Attending the Recent S.E.V.C.
There was much one could take away from this past week’s SEVC Conference. Was it a gathering of Struggling Entrepreneurs Visiting from all over the Country? Or Smart English speaking Venture Capitalists looking for promising companies. How about Successful Entrepreneurs seeking money from Victimized Capitalists? The fact is, there’s some truth in all of those labels to this year’s Southeast Venture Conference. For a third annual, I was impressed with what appeared to be a packed house and few leftover badges. I was also pleased to see so many out of towners … yes, we will gladly take your DC, VA, NC, SC, ALA and even California dollars, regardless of what they may be worth these days. Overall though, the mood seemed cautiously optimistic.
With some solid speakers and 40 able-bodied executives spewing their corporate nomenclature, superlatives and differentiators, it was a nice gathering of companies worthy of attention, respect and in many cases, capital. I had a chance to sit down with one presenter, CEO & President Michael Bolick of Selah Technologies out of Pendleton, SC. While his company may have been the last on the ticket of 40 to present, Michael and his band of Selah Dot-ologists (I made that up) really have the kind of vision that gives you hope for a better day. Selah is in the nanotech space with a long-term strategy of cancer detection. I won’t bury Michael’s BHAG in my short blog about SEVC. It’s worthy of greater recognition, but just spending a little time with Michael left me with hope that better days are coming in our battle to fight cancer. Congrats on what you have accomplished to date. Looking forward to seeing the applications in play.
The highlighted speaker in my mind was Rich Karlgaard, Publisher, Forbes Magazine. Sadly I did not realize that Rich has an impressive history of entrepreneurial endeavors and accomplishments. He’s teetering on being a 21st century renaissance man. He shoots straight from the hip, like a young Clint Eastwood. He recommended we read The Forgotten Man by a soon to be Forbes Columnist that takes us back to the 1930s … that depressing period with little to cheer about except the amazing comeback of James J. Braddock. Here’s what I took away from Rich. The media exaggerate the world. No shocker there. Recovery will rocket back, but it won’t feel like it because the media will continue to sensationalize the still-struggling industries and parts of the country. The reason we will rocket back is that we are not in the 30s, but more like the 70s and the 70s were a heck of a time of innovation and discovery – Microsoft, Apple, Starbucks – three of the most iconic brands in the world today — surfaced in the 70s. Then Rich rattled off his top 12 attributes of recovery: Great Design, Speed, Supply Chain Mastery, Analytics, Self-Service, Low-Cost, Disruptive Innovation, Training, OpenSource Revolution, Customer Feedback, Virtual Innovation and Innovation of Purpose. The last one, possibly moving front and center with a Corporate America and Wall Street who have failed so many in recent months.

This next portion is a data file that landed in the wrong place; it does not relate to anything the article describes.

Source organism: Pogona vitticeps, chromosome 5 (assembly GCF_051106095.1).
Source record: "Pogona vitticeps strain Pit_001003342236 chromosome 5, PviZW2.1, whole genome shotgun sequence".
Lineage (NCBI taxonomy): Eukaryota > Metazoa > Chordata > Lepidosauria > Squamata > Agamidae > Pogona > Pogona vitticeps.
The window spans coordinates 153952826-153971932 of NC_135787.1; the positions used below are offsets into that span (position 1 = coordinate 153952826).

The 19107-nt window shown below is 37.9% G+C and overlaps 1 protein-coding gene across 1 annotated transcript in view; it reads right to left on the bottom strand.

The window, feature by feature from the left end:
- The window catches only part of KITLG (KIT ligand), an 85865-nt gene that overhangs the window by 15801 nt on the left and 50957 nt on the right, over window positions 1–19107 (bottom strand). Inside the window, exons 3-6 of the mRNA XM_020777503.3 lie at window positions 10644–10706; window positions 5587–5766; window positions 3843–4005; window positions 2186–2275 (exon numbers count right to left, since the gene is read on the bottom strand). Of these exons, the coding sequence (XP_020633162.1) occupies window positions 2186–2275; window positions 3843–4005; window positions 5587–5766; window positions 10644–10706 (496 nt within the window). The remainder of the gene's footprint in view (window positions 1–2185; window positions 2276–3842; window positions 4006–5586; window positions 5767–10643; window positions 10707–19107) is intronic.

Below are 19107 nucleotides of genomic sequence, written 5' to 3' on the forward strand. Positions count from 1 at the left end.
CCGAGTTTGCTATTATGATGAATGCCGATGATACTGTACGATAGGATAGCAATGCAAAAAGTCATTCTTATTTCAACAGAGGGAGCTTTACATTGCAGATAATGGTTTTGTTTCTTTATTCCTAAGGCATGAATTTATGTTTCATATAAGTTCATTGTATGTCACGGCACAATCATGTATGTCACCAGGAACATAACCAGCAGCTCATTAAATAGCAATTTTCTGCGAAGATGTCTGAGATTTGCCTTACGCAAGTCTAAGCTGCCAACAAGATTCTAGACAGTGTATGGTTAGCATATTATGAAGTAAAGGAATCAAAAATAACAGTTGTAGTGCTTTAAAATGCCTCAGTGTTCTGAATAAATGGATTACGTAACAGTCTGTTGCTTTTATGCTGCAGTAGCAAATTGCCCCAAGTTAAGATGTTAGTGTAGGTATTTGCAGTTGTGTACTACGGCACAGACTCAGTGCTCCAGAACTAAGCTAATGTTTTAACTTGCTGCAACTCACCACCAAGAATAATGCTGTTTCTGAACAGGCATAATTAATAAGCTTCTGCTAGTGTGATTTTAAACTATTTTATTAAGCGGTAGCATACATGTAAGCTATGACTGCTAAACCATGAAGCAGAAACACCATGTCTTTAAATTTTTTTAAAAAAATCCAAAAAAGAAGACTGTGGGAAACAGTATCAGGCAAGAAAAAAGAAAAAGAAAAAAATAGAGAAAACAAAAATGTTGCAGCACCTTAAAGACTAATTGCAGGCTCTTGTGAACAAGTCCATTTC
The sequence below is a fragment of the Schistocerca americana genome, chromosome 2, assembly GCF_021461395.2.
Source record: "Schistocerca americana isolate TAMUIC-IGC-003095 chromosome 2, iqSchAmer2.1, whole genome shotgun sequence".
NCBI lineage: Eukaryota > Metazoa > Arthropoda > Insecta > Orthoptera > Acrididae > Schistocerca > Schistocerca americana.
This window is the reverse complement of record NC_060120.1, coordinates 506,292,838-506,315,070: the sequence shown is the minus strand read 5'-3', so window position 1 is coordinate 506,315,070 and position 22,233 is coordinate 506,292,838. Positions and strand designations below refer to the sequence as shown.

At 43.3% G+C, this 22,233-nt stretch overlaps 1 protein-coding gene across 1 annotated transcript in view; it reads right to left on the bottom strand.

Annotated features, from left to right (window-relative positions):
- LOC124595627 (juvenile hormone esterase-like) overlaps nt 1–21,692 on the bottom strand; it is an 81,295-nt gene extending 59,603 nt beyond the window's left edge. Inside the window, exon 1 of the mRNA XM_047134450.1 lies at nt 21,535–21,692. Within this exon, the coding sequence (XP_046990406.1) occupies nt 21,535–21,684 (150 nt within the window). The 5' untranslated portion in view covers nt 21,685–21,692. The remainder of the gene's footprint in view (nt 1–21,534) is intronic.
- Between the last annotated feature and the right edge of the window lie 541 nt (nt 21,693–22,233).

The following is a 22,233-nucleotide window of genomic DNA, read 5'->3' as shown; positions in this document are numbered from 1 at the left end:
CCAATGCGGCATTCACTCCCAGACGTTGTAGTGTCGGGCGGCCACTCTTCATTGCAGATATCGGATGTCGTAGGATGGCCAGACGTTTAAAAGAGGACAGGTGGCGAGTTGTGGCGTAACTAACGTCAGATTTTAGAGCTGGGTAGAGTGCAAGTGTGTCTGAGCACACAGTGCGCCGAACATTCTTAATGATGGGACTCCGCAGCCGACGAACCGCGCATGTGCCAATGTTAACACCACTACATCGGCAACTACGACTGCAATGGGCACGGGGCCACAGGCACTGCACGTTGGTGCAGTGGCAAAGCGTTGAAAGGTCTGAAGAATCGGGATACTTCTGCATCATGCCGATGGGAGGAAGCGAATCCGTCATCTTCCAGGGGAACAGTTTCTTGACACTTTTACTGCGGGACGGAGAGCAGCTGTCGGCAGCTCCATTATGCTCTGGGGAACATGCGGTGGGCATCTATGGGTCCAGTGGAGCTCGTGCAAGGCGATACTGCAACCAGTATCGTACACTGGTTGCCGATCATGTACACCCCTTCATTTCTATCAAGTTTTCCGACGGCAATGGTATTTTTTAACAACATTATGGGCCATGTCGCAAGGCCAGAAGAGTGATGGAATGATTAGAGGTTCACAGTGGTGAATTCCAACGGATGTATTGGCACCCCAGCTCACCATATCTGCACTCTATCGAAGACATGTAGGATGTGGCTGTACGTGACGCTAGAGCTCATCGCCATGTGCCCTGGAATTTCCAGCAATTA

So as Rich said, while trust is lacking in almost every environment, if each of us focuses a little more on trying to do the right thing, in business and in life, maybe focus on what we have vs wimpering about what we don’t or what we used to have and maybe if we spend a less time with the news, lower ratings will force a change in tone … and all will be well.